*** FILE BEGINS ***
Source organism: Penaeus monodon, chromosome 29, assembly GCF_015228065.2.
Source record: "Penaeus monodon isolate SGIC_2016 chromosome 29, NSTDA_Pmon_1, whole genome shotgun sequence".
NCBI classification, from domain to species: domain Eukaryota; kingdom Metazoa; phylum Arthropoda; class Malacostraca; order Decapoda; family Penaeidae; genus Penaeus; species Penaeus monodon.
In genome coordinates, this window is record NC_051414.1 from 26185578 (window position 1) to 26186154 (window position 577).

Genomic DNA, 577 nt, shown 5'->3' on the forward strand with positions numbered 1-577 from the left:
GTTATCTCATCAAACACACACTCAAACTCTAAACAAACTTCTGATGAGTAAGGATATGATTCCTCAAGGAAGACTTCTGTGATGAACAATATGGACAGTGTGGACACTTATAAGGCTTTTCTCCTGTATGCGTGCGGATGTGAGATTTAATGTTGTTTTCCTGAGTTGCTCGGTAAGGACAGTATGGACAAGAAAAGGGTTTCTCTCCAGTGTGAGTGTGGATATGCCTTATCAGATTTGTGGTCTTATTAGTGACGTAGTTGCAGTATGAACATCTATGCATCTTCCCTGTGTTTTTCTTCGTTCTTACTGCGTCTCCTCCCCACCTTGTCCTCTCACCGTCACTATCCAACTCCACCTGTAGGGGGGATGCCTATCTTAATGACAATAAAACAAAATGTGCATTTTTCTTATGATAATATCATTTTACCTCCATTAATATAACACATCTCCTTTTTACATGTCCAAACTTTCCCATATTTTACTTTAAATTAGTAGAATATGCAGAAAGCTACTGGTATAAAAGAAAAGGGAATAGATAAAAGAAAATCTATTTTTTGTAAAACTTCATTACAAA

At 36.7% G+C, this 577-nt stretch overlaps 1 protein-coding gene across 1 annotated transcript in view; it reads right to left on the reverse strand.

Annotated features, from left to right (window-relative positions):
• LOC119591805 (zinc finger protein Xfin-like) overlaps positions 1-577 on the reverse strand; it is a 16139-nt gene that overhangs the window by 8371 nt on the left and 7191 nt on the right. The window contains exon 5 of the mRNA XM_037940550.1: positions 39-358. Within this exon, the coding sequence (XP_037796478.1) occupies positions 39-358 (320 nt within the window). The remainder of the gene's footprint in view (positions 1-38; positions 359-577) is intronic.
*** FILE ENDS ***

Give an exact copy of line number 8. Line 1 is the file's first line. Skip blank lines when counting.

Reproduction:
Annotated features, from left to right (window-relative positions):